Wednesday 22 September

“Earth’s fragile beauties we possess” by Robert Willis.  John provided his own alternative tune to this one.  The theme is life as pilgrimage. The first verse looks at the ways we should move through this life leaving as little impact as possible on those ‘fragile beauties’. The second looks at ‘earth’s human longings’ in grief, loss, famine, plaque and sword, referring to Christ’s cross as well as the story of Exodus, the archetypal pilgrimage.  The last verse reminds us that we possess not only the beauties of earth but God’s own image, any deliberate damage to which was borne by Christ on the cross.  This is a hymn for our times as people are realising too late the irreversible damage we have already done to this fragile world.

Thursday 23 September

“We give God thanks for those we knew” by Michael Perry, a hymn about healing and wholeness. It reminds us that Jesus came to bring healing through his love, and still does, but that we too should “dedicate our skills and time” to address the suffering around us.

Friday 24 September

“Maker of all whose word is life” by Elizabeth Cosnett. It’s a wedding hymn, addressing the Trinity: the Father as God of truth and faithfulness, Jesus the Son who knew earthly happiness, and though unmarried himself brought joy to the wedding guests when he turned water into wine, and the Holy Spirit as guide and bringer of steadfastness. The last verse reminds us that we need God’s grace to help us keep our wedding vows.

Sunday 26 September

The final song in this section, for the weekend of 25th/26th September, was a setting of “Holy, holy holy Lord” by Geoff Weaver.  There’s probably not much to say about this short and familiar text,  but John did suggest it was an appropriate response to the Old Testament reading about the dedication of Solomon’s Temple when the shekinah-glory of God filled the place.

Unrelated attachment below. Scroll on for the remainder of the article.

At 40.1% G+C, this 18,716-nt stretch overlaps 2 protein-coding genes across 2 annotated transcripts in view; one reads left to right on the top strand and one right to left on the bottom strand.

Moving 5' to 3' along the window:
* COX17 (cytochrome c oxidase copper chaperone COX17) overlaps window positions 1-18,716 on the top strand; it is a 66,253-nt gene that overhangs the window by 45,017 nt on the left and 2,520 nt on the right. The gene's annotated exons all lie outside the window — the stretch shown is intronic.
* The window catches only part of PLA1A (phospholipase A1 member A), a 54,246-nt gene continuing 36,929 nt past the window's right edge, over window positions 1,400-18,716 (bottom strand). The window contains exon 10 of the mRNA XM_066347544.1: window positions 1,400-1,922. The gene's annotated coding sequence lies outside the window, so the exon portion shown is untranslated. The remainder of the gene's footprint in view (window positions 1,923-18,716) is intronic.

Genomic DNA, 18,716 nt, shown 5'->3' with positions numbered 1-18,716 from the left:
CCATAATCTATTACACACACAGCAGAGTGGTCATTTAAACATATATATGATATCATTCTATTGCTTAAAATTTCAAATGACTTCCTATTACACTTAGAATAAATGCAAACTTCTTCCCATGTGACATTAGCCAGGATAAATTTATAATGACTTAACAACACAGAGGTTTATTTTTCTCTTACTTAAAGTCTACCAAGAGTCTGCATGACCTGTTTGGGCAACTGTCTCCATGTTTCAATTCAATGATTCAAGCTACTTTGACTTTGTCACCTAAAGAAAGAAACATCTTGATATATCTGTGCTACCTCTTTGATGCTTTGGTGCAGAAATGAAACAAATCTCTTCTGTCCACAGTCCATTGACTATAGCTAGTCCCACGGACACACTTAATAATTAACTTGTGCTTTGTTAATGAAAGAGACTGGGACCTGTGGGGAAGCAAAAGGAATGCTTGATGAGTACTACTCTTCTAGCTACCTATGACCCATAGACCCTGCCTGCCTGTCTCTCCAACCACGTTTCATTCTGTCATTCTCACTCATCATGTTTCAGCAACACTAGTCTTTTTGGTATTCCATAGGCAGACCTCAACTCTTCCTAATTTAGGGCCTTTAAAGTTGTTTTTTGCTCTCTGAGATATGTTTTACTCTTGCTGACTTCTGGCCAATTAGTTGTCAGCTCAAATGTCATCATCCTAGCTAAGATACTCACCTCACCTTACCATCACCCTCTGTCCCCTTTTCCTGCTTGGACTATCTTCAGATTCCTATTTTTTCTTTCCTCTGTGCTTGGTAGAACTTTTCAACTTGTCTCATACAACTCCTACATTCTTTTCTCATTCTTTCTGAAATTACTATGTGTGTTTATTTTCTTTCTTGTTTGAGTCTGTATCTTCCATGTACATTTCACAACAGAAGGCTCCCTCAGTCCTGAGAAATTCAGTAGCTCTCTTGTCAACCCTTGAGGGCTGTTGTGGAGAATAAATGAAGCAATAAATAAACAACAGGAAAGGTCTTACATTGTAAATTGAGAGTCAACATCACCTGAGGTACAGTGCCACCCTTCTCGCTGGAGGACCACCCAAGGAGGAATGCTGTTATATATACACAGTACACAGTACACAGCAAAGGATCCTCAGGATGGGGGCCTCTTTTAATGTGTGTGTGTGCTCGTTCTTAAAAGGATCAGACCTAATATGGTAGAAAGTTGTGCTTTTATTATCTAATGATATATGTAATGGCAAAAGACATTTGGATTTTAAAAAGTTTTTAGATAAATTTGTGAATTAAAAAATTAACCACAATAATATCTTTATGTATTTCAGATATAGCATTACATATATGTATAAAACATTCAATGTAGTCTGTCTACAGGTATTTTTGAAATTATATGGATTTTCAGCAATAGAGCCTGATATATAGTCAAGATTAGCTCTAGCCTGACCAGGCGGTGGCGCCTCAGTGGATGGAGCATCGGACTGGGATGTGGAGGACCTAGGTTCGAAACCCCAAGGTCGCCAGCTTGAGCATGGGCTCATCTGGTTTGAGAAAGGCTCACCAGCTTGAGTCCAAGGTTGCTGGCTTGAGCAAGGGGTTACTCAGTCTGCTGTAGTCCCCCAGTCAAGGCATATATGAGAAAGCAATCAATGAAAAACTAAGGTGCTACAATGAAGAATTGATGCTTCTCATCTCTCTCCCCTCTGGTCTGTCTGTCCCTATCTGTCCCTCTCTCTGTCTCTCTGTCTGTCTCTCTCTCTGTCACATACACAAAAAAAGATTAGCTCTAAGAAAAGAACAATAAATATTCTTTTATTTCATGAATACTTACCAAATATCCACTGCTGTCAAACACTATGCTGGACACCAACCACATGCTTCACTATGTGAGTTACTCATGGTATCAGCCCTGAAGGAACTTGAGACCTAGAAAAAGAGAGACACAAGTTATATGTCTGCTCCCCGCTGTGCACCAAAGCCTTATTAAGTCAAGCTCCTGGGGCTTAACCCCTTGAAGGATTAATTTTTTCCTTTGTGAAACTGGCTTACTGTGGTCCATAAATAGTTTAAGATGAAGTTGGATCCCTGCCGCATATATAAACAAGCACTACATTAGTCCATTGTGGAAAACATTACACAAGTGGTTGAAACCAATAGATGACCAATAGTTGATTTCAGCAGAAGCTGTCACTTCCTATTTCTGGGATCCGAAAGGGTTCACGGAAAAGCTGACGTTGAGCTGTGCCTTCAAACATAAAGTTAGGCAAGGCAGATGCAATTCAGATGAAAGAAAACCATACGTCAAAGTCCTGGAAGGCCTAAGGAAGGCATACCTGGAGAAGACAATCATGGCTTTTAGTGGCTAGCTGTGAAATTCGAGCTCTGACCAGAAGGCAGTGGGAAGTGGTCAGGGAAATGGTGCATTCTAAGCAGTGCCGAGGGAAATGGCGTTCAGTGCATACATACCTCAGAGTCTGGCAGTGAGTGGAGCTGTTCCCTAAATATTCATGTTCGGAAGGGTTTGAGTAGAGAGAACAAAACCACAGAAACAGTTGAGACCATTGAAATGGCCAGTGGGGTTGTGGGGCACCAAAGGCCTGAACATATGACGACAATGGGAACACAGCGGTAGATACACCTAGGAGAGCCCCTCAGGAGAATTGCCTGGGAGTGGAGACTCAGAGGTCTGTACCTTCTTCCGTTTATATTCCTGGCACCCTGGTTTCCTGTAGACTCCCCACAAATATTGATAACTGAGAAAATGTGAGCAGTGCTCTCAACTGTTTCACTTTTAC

All glory be to God on high

Today’s hymn from Sing Praise is “All glory be to God on high” by Timothy Dudley-Smith.  Apologies for posting this late in the weekend, but my wife is in hospital so I’ve had other things on my mind.

It’s a paraphrase of the Gloria, an ancient hymn or canticle of praise, set to a 16th century German tune. I expect that the composer of the tune would have known the Gloria at least in its Latin form, and maybe (though he lived early in the Reformation era) there was already a German translation.

The four verses, to a 16th century German tune, cover the four sections of the canticle nicely. The first praises God the Father for his glory and his promise of peace on earth; the second responds to him as Father, Lord, God and King; the third verse addresses Christ as the only Son of the Father, the Lamb of God who died for us, and the one who reigns with the Father; and the fourth, the whole Trinity of Father, Son and Spirit.

Until recently ‘Glory to God in the Highest’ was a regular part of both Morning Prayer and Holy Communion. There are many settings of it from all periods of music, perhaps until our own generation, but it seems to be used much less often at Communion these days (certainly our own church hasn’t used in for the last few years, either spoken or sung), and isn’t part of the regular Morning Prayer in Common Worship at all, although I presume it’s still an optional substitute for another canticle. This setting is undated in the book so I would be interested to know when it was written.